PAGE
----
Dorothea knew of Lincoln’s psychiatric history and his proclivity to mood disorder and depression. She also knew of Mrs. Lincoln’s emotional and mental difficulties. Cleverly and adroitly, Dorothea used that knowledge and information to persuade President Lincoln to build Saint Elizabeth Hospital. This was in the middle of the Civil War when resources were sparse. Nevertheless, she made the President aware of the need for humane treatment of the “insane”. What a miraculous accomplishment. With these efforts, she single-handedly turned the former jails and snake pits that contained the mentally ill into the clean wards of a hospital setting, with good nutrition, comfortable living conditions, protecting the patients form extremes of cold and heat. In the late 1950s and early 60’s, Dorothea Dix Hospital in Raleigh was a national model for cutting edge research and treatment of the mentally ill.
The original tract of land designated for the hospital project was 425 acres. Throughout the years, 122 acres have been given to NC State University, the Farmer’s Market and building of roads leading to those facilities, leaving 303 acres. On May 5, 2015, the city of Raleigh purchased the 303 acres of land from State of North Carolina for 52 million dollars with the expressed purpose of tuning the tract into a destination park. It took 11 years from the conceptual phase of the project (April 2004) to signing of the document (May 5, 2015) to accomplish the feat. Because of the persuasive energy of Dorothea, the wisdom of 1850s North Carolina General Assembly, and the hard work of a group of contemporary Raleigh leaders, we will have a destination park named for Dorothea Dix. It might be helpful to recognize the collective wisdom of the NC General Assembly which in the past has given us the “Horn tooting” Bill in 1932, birthing the distinguished NC Symphony and another bill to create the NC Museum of Art in 1929. We are grateful.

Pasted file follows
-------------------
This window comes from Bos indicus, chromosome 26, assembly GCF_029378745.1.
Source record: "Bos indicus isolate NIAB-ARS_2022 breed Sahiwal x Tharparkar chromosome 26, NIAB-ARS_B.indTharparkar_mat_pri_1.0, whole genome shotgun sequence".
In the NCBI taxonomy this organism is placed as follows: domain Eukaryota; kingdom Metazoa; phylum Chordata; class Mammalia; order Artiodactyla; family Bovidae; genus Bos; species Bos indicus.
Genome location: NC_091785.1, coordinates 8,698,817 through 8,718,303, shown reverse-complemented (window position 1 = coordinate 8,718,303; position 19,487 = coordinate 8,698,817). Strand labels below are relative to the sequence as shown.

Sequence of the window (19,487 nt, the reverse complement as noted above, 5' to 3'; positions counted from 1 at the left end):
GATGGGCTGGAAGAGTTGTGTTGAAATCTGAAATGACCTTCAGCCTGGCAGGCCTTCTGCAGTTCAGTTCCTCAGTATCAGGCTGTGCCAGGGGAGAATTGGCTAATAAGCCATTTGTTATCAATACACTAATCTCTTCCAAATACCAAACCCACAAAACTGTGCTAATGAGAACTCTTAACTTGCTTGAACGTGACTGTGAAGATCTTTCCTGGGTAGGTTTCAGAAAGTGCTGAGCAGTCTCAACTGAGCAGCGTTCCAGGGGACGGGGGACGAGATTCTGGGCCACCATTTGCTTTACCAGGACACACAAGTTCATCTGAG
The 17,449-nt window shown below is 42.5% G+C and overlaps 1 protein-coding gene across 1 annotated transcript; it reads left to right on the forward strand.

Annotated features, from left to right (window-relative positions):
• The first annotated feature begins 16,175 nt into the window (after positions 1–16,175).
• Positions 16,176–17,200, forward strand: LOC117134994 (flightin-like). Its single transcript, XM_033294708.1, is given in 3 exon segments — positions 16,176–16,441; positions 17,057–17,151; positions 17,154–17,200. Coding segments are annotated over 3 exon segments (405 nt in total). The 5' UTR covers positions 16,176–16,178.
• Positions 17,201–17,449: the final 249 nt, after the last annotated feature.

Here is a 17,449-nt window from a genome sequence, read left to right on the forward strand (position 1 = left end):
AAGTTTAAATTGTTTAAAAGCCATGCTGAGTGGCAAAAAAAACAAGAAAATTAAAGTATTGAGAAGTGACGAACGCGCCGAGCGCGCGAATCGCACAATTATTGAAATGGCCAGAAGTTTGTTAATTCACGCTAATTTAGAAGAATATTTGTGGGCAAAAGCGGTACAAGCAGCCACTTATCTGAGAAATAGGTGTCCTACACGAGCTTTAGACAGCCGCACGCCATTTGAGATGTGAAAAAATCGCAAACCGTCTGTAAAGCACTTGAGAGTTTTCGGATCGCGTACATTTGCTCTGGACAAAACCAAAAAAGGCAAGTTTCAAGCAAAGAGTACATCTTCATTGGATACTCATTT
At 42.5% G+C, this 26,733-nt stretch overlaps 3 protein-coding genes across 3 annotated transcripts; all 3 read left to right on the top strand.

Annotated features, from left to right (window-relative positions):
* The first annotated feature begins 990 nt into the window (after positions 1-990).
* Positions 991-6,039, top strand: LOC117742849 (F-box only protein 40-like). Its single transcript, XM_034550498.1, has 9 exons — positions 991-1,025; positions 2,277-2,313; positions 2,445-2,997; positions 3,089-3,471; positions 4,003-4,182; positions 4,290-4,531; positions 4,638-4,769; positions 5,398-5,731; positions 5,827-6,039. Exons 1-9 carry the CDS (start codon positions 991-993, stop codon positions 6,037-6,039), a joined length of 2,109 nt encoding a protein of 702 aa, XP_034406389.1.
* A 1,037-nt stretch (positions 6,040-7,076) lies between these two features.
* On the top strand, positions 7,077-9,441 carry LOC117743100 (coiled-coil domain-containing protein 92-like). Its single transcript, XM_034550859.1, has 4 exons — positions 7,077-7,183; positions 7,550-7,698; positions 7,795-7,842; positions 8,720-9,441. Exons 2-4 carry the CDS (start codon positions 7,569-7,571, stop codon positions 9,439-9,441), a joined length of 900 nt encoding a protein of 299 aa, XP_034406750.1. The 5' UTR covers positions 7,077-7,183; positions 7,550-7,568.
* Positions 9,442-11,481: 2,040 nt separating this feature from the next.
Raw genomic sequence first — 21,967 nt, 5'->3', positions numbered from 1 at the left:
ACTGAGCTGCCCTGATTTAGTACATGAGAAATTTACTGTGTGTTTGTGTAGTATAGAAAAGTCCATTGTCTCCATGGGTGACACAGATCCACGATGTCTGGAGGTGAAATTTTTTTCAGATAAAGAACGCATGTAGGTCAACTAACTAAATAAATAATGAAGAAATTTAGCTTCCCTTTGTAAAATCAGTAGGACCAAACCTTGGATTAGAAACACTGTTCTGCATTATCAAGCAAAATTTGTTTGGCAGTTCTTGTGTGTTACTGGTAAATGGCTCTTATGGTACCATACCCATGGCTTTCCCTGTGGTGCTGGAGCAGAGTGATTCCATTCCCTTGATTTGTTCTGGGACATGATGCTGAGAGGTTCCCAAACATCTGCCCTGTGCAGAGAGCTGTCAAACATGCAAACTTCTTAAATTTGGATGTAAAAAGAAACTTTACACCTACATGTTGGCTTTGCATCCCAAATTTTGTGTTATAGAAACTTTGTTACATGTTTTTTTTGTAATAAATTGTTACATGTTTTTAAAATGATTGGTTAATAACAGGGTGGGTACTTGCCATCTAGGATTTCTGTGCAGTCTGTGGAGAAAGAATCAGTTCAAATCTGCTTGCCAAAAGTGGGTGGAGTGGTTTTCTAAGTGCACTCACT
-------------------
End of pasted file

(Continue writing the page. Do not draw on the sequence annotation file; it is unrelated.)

While we rejoice the recent transaction between the Governor and the city of Raleigh to create a 303 acres Dix Park, a destination park, we must not forget the patients who suffer from brain disease and chemical imbalance of the brain (I really believe we know enough neurobiology and brain science related to avoid the stigma laden term of mental illness and use brain disorder instead). Our fellow citizens who suffer from brain disease deserve continued care and compassion. We should support National Association of Mentally Ill (NAMI). It is my hope to change it to the National Association of Brain Disorders (NABD).
*The writer is Adjunct Professor of Psychiatry, University of North Carolina School of Medicine at Chapel Hill, Distinguished Life fellow American Psychiatric Association, and Founding Editor and Editor-in-Chief, Wake County Physician Magazine (1995-2012). He serves as a Visiting Scholar and lecturer on Medicine, the Arts and Humanities at his alma mater the George Washington University School of Medicine and Health.